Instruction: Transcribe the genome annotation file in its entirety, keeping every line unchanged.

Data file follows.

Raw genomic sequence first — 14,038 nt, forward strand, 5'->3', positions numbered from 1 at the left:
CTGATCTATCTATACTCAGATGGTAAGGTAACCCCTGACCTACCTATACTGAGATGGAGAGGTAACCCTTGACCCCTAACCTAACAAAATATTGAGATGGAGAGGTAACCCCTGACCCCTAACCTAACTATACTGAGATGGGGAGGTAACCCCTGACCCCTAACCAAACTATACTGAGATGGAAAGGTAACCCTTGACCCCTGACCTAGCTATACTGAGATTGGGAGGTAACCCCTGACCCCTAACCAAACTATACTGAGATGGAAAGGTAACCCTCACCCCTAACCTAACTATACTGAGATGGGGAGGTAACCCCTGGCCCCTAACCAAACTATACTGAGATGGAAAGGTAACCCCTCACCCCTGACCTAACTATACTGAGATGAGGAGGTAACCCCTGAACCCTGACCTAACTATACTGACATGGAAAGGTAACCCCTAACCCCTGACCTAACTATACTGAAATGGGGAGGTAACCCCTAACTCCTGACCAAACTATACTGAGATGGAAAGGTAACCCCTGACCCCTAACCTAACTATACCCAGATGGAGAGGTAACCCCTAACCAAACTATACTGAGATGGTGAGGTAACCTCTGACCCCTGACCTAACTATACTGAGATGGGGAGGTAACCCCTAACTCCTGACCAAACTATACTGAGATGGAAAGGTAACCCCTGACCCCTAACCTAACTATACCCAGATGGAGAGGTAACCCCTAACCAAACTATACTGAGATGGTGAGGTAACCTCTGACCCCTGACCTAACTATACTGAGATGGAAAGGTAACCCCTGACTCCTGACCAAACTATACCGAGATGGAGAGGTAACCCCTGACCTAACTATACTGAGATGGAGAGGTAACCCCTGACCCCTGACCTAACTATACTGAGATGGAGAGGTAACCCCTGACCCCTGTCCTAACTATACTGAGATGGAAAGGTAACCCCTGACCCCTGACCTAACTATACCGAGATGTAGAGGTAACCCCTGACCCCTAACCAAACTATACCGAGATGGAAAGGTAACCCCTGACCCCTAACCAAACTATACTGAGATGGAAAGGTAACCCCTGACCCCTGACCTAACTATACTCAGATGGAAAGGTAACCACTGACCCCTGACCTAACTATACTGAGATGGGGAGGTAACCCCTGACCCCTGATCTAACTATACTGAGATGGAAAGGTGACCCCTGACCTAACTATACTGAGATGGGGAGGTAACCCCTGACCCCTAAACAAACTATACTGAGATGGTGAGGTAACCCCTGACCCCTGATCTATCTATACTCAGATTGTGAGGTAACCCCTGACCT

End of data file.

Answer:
Raw genomic sequence first — 14,038 nt, forward strand, 5'->3', positions numbered from 1 at the left:
CTGATCTATCTATACTCAGATGGTAAGGTAACCCCTGACCTACCTATACTGAGATGGAGAGGTAACCCTTGACCCCTAACCTAACAAAATATTGAGATGGAGAGGTAACCCCTGACCCCTAACCTAACTATACTGAGATGGGGAGGTAACCCCTGACCCCTAACCAAACTATACTGAGATGGAAAGGTAACCCTTGACCCCTGACCTAGCTATACTGAGATTGGGAGGTAACCCCTGACCCCTAACCAAACTATACTGAGATGGAAAGGTAACCCTCACCCCTAACCTAACTATACTGAGATGGGGAGGTAACCCCTGGCCCCTAACCAAACTATACTGAGATGGAAAGGTAACCCCTCACCCCTGACCTAACTATACTGAGATGAGGAGGTAACCCCTGAACCCTGACCTAACTATACTGACATGGAAAGGTAACCCCTAACCCCTGACCTAACTATACTGAAATGGGGAGGTAACCCCTAACTCCTGACCAAACTATACTGAGATGGAAAGGTAACCCCTGACCCCTAACCTAACTATACCCAGATGGAGAGGTAACCCCTAACCAAACTATACTGAGATGGTGAGGTAACCTCTGACCCCTGACCTAACTATACTGAGATGGGGAGGTAACCCCTAACTCCTGACCAAACTATACTGAGATGGAAAGGTAACCCCTGACCCCTAACCTAACTATACCCAGATGGAGAGGTAACCCCTAACCAAACTATACTGAGATGGTGAGGTAACCTCTGACCCCTGACCTAACTATACTGAGATGGAAAGGTAACCCCTGACTCCTGACCAAACTATACCGAGATGGAGAGGTAACCCCTGACCTAACTATACTGAGATGGAGAGGTAACCCCTGACCCCTGACCTAACTATACTGAGATGGAGAGGTAACCCCTGACCCCTGTCCTAACTATACTGAGATGGAAAGGTAACCCCTGACCCCTGACCTAACTATACCGAGATGTAGAGGTAACCCCTGACCCCTAACCAAACTATACCGAGATGGAAAGGTAACCCCTGACCCCTAACCAAACTATACTGAGATGGAAAGGTAACCCCTGACCCCTGACCTAACTATACTCAGATGGAAAGGTAACCACTGACCCCTGACCTAACTATACTGAGATGGGGAGGTAACCCCTGACCCCTGATCTAACTATACTGAGATGGAAAGGTGACCCCTGACCTAACTATACTGAGATGGGGAGGTAACCCCTGACCCCTAAACAAACTATACTGAGATGGTGAGGTAACCCCTGACCCCTGATCTATCTATACTCAGATTGTGAGGTAACCCCTGACCT